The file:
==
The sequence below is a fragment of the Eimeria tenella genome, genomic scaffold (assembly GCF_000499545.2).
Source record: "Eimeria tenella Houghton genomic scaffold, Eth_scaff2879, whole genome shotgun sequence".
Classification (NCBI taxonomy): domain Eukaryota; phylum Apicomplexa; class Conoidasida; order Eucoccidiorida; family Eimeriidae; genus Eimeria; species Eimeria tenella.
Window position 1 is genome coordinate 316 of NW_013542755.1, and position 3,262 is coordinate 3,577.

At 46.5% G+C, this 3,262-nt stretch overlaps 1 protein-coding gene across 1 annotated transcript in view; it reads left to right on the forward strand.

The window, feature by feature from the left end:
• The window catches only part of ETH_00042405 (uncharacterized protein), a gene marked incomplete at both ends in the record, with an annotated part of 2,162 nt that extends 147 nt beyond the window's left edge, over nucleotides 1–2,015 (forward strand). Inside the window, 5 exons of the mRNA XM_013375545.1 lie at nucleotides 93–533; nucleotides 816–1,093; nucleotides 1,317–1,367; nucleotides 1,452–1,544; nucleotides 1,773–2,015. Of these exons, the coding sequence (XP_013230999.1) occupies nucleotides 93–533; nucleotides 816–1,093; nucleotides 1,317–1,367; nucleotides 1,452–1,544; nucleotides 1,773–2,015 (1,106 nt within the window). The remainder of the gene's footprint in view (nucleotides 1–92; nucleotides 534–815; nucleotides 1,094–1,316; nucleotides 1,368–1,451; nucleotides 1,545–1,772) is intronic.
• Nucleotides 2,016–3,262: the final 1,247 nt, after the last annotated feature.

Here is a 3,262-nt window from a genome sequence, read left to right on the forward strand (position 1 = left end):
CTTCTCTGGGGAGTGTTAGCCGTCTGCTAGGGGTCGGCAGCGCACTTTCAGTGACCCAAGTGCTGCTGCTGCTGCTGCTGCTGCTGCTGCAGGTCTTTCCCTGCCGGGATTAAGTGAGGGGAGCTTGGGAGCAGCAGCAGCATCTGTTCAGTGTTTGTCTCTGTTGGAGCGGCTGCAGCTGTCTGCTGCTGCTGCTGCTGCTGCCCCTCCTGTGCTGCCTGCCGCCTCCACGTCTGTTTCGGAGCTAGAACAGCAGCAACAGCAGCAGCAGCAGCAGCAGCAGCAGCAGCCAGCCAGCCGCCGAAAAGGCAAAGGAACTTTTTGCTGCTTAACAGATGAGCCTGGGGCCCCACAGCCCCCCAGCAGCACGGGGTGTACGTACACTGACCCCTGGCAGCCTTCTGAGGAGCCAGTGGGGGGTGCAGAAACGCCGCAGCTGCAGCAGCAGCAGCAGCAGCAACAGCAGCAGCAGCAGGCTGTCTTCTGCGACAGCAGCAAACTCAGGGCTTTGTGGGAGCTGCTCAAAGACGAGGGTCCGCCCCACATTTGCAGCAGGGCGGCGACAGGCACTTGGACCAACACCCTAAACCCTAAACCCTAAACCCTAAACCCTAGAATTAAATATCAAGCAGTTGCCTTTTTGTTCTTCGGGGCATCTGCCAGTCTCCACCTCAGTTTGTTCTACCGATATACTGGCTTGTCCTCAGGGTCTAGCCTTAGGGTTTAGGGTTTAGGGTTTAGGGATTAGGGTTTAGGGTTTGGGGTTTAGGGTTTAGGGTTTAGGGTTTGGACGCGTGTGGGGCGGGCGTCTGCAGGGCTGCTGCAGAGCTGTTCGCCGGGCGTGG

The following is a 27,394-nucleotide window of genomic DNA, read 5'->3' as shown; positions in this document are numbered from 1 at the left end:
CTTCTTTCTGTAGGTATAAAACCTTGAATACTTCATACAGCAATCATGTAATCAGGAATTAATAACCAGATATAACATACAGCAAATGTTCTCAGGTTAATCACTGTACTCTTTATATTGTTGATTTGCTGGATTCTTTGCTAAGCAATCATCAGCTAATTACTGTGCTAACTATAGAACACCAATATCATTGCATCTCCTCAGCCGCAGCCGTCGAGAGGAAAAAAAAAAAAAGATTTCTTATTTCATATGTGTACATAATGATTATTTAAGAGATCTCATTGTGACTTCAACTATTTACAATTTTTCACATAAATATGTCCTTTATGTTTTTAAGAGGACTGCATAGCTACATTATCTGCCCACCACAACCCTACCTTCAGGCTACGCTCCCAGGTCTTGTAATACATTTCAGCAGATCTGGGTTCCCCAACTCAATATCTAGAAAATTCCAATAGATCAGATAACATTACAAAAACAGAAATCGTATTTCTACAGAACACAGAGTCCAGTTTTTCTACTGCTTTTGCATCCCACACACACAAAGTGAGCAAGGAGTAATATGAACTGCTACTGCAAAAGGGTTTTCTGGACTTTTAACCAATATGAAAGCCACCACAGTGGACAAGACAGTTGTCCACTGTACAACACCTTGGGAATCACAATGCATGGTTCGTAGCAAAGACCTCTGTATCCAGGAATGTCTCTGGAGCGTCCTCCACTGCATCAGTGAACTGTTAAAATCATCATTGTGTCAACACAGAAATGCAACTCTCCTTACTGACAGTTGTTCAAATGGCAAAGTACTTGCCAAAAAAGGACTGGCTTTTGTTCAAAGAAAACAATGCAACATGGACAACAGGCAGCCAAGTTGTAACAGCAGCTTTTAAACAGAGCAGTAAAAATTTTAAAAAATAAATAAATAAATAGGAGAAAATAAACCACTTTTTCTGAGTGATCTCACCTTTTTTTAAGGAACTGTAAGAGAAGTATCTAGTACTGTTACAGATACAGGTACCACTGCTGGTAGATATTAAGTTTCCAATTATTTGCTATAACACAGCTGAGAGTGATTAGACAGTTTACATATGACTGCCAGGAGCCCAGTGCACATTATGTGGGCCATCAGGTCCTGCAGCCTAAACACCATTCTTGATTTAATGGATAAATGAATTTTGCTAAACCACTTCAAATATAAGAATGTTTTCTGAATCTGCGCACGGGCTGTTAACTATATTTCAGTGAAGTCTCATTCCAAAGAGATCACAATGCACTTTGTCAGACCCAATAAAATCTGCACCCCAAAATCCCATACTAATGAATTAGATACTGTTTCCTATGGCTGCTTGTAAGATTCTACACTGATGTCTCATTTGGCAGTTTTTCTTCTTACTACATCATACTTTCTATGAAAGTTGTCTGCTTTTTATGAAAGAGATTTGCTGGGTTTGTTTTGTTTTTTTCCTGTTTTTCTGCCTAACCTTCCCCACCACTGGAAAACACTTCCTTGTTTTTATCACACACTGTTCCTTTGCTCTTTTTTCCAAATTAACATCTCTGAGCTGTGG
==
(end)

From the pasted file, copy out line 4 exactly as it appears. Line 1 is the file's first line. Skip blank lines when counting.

Window position 1 is genome coordinate 316 of NW_013542755.1, and position 3,262 is coordinate 3,577.